Date story was published: Sunday, December 22, 1985
Kentucky defended its UKIT title with a vengeance last night, thrashing highly regarded Pepperdine 88-56.
The rout of the Waves, ranked 20th in the nation in the United Press International poll of college basketball coaches, gave Kentucky its 24th championship in the UKIT's 33-year history.
Simply put, UK's defense was devastating.
Never miss a local story.
In a span of almost 18 minutes in the middle of the game, the Wildcats held Pepperdine to only three baskets, though Pepperdine had shot 50 percent or better in its last seven games.
During Pepperdine's offensive eclipse, the Waves got only 11 points and were outscored 44-11.
Kentucky put the game away in the first 10 minutes of the second half. In that span, the Wildcats outscored Pepperdine 27-6, including a 16-0 run against the Waves' regulars that extended a 47-33 lead to 63-33.
The run eventually reached 18-0 and 29-6 as UK took a startling 65-33 lead.
Ed Davender's back-to-back baskets, one from the perimeter and the other a short shot of the fast break, began the half.
James Blackmon contributed a nifty reverse layup.
Kenny Walker, who had 21 points, made several big plays. He threw in a crashing slam that had Pepperdine's Jon Korfas cringing underneath.
Walker also had three straight baskets, displaying his versatile talents, which were recognized by a media vote that made him the tournament's most valuable player.
Davender and Blackmon joined Walker on the all-tournament team. Terry Williams of Southern Methodist and Dwayne Polee of Pepperdine also were voted to the team.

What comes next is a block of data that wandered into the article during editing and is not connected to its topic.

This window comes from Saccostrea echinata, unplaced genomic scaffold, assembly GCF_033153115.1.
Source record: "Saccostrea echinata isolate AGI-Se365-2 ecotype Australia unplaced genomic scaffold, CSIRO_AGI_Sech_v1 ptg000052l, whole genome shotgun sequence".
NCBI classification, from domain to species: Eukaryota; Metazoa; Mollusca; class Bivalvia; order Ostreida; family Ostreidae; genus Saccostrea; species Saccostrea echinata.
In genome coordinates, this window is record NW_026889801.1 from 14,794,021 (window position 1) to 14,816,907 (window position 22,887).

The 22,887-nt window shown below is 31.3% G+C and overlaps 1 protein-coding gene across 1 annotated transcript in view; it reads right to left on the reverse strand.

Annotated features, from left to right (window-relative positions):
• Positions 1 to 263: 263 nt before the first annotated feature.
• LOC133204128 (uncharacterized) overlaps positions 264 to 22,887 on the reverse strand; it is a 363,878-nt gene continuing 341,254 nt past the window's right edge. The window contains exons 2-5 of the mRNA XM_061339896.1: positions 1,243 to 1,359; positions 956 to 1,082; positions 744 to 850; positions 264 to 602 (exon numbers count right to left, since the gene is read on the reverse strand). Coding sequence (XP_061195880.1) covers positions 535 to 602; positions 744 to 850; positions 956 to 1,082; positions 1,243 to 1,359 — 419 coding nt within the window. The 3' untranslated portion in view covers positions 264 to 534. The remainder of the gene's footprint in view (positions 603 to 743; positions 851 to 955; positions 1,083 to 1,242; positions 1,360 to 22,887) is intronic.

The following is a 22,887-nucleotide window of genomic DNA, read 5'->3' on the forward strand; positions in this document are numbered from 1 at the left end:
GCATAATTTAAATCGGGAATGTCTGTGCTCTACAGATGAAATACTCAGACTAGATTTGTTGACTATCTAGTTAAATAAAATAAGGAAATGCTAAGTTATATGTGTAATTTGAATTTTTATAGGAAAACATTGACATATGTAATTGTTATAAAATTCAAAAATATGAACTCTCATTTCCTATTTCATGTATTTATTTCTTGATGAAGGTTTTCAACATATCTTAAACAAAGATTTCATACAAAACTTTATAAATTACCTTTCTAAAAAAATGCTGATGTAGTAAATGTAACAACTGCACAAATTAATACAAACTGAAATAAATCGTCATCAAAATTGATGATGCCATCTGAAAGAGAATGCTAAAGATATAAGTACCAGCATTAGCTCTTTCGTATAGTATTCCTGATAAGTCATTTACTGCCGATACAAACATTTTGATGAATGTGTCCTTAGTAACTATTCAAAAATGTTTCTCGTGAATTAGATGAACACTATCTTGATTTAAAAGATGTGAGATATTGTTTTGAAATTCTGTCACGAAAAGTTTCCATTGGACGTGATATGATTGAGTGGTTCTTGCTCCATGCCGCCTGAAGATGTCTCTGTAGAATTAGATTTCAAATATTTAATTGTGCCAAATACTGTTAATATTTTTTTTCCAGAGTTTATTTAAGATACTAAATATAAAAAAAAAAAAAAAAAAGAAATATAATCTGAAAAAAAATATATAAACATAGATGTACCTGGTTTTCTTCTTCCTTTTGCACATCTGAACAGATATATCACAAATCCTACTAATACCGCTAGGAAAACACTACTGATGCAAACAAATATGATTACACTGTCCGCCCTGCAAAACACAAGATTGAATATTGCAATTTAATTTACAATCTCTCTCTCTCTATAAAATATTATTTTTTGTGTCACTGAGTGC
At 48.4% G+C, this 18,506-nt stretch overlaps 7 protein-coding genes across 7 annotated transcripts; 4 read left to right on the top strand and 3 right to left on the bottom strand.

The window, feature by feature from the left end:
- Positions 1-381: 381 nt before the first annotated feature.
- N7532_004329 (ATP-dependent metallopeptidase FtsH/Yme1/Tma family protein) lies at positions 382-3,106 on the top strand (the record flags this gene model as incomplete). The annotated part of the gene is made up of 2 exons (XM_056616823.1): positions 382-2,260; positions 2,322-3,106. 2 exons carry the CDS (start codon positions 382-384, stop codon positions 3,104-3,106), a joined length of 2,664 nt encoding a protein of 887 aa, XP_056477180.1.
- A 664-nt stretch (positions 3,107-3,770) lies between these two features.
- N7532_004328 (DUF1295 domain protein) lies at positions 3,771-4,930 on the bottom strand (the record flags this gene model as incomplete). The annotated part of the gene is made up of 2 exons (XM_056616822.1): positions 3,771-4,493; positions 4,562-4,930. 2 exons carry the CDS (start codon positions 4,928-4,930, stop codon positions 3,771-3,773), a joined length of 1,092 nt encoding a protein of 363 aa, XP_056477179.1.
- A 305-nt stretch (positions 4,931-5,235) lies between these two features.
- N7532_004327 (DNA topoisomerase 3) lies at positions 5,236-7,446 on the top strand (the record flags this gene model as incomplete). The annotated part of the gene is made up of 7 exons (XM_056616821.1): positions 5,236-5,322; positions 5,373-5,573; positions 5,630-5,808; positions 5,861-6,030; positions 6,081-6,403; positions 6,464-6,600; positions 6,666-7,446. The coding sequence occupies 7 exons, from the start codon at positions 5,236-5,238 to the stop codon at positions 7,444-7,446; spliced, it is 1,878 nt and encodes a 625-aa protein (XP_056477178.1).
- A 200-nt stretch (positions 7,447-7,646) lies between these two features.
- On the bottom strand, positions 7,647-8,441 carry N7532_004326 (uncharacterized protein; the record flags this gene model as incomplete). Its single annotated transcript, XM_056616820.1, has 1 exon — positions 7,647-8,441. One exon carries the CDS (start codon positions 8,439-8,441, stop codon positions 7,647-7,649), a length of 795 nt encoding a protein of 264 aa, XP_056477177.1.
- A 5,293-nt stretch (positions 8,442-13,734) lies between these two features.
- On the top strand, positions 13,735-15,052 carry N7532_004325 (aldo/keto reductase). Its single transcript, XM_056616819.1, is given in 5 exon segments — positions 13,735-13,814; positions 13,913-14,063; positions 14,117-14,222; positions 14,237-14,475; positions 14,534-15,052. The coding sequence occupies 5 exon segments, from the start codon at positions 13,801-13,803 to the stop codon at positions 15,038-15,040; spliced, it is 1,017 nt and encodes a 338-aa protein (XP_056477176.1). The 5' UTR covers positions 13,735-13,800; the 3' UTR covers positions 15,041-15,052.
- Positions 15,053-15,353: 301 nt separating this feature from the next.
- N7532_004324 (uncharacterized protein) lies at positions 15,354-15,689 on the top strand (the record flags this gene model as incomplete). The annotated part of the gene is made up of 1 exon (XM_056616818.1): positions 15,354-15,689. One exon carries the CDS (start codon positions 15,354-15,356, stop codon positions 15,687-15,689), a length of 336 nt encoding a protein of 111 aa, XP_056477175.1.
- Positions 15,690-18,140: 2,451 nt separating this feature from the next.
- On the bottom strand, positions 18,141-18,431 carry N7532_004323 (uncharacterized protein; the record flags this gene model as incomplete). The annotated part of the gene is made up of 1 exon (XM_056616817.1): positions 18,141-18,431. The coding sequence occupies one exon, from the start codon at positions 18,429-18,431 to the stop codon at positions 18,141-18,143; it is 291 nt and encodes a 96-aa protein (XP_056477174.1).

Walker's three baskets pushed the lead to 30 at 63-33. The first was the standard fast-break layup. Next was a rebound put-back, another of Walker's familiar shots.
The third was a new wrinkle, courtesy of Coach Eddie Sutton. Walker came out to the top of the key to poke the ball away from a Pepperdine player and then drove three-quarters of the court for a slam.
The UK subs got into the action, too. Cedric Jenkins had the ball poked away, retrieved it and hit a shot from the foul line. That concluded the 18-0 run. And the game, for that matter.
A 15-5 spurt at the end of the first half moved Kentucky comfortably ahead 36-27 at intermission.
Until that breakout, the two teams were locked in a tit-for-tat struggle that saw six straight lead changes at one point and a lead no greater than three in the first 12 minutes.
Then UK struck. Typically, a defensive play sparked the run-out.
James Blackmon, the shooting hero of Friday night's first-round victory over East Carolina, stripped Pepperdine's Dwayne Polee of the ball. Blackmon fed Ed Davender who drove for a layup that put UK ahead 21-18 and got the crowd excited.
Less than 90 seconds later, UK was off to its critical run at half's end.
Throughout the half, the Wildcats got back fast defensively, taking away Pepperdine's favorite weapon, the transition game. Pepperdine had only one fast-break basket in the first 20 minutes.
The effects were devastating.
In the half's final 6:35, Pepperdine got only one basket and that one was taken under extreme pressure. Polee had to avoid a falling Davender, who sought to take a charge, and then shoot from the baseline over a prone Richard Madison. The shoot swished at the buzzer, cutting UK's lead to 36-27 at intermission, and Polee limped off the court.
Pepperdine hit only one of its seven shots during the run and was guilty of four of its 11 first-half turnovers.
UK, meanwhile, was hitting the perimeter shot over Pepperdine's favorite defense, a 2-3 zone.
Winston Bennett hit two straight jumpers to start the 15-5 run. Some of the shots that were missed were rebounded and put back in. Roger Harden tapped Madison's missed free throw to Walker, who slammed it home for the sixth and seventh points of a 7-0 spurt that began the 15-5 run.
Later, Walker took a nifty pass from Bennett for a slam to start another 6-0 run.
Madison gave UK a lift with seven points off the bench. He gave UK its largest lead in the first half, 36-25, by fighting to the left corner for a rebound and then driving it home.